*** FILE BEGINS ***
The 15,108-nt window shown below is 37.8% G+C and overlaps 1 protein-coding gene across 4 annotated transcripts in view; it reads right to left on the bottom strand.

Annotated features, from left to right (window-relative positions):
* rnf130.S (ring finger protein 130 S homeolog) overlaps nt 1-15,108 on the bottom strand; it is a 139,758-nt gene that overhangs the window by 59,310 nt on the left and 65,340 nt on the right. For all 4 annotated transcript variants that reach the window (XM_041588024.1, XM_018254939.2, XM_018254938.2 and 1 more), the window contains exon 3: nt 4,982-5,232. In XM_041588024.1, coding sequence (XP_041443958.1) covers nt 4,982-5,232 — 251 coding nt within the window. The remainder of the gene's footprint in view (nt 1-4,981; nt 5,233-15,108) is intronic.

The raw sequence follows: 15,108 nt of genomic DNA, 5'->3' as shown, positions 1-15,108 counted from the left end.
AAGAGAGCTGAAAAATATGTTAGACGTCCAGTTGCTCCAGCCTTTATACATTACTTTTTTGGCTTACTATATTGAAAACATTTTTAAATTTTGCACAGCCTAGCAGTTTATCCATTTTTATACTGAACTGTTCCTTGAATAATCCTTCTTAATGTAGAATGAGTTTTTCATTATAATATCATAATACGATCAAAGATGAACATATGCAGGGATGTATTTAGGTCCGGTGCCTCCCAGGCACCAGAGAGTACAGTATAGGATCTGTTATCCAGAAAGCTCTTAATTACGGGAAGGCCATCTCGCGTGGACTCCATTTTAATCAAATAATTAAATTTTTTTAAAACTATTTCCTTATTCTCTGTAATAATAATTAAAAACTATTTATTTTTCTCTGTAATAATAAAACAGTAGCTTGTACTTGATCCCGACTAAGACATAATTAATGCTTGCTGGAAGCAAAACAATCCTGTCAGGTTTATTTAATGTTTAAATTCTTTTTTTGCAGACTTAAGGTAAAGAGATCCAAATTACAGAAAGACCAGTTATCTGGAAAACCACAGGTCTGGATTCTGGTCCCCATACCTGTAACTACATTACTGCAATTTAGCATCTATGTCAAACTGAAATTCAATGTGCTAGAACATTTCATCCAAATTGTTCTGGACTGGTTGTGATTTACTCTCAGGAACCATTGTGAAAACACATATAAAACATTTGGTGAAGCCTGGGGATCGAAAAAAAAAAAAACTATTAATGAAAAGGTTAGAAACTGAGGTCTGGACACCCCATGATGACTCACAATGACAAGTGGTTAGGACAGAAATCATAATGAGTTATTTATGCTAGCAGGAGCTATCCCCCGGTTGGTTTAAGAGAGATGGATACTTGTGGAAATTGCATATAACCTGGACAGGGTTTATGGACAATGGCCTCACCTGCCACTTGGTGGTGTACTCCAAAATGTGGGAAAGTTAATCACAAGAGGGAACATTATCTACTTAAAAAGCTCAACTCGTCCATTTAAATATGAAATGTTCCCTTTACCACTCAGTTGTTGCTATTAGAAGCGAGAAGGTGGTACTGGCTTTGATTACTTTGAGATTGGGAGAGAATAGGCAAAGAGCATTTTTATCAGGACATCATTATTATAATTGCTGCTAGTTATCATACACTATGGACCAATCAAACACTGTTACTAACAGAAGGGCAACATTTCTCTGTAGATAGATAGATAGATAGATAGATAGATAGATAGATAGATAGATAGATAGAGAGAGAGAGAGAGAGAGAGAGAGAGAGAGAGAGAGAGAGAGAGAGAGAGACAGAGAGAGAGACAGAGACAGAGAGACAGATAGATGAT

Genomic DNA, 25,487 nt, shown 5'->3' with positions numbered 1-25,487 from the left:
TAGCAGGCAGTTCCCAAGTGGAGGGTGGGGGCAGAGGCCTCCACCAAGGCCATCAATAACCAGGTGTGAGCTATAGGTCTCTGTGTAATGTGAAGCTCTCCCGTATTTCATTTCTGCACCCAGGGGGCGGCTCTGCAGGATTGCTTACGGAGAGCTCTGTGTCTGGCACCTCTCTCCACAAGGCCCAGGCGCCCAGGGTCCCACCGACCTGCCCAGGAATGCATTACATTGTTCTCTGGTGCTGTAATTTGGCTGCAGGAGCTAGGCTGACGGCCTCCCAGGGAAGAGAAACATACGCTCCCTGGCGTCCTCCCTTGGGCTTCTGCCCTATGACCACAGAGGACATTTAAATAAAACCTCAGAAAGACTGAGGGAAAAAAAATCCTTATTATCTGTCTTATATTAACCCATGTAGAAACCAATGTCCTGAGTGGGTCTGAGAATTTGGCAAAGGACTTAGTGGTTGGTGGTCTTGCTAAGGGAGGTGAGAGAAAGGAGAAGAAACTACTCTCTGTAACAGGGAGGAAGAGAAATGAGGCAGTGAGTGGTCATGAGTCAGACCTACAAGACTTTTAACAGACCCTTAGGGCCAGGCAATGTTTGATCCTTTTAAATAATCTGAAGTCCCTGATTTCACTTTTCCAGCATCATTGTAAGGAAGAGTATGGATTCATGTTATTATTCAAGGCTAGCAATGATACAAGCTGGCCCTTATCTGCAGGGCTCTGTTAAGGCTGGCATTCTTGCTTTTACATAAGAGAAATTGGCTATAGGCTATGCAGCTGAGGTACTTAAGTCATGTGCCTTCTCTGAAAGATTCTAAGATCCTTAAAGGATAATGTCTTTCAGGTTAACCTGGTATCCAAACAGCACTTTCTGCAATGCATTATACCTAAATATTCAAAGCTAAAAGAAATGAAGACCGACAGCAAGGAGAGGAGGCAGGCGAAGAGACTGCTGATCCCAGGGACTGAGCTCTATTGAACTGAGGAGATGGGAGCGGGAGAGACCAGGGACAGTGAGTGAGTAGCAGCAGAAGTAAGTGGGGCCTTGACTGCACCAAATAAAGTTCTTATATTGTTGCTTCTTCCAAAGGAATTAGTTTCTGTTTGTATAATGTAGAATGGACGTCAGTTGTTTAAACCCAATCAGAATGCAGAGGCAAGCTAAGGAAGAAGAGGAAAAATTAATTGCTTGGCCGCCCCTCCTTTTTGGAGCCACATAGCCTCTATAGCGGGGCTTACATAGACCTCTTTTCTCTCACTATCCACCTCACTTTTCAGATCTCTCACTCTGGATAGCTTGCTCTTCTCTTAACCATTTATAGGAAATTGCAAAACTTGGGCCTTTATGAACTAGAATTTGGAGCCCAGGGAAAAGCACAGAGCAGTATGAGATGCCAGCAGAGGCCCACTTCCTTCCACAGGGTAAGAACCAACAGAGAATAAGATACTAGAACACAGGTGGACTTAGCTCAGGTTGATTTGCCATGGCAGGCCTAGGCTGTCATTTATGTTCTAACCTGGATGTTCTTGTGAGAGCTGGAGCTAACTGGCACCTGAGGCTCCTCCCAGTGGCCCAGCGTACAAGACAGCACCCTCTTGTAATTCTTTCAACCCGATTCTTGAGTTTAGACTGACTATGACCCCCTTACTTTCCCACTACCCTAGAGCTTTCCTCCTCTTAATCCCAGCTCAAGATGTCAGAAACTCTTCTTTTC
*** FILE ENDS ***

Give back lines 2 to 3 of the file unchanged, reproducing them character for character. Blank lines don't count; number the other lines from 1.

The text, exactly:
Annotated features, from left to right (window-relative positions):
* rnf130.S (ring finger protein 130 S homeolog) overlaps nt 1-15,108 on the bottom strand; it is a 139,758-nt gene that overhangs the window by 59,310 nt on the left and 65,340 nt on the right. For all 4 annotated transcript variants that reach the window (XM_041588024.1, XM_018254939.2, XM_018254938.2 and 1 more), the window contains exon 3: nt 4,982-5,232. In XM_041588024.1, coding sequence (XP_041443958.1) covers nt 4,982-5,232 — 251 coding nt within the window. The remainder of the gene's footprint in view (nt 1-4,981; nt 5,233-15,108) is intronic.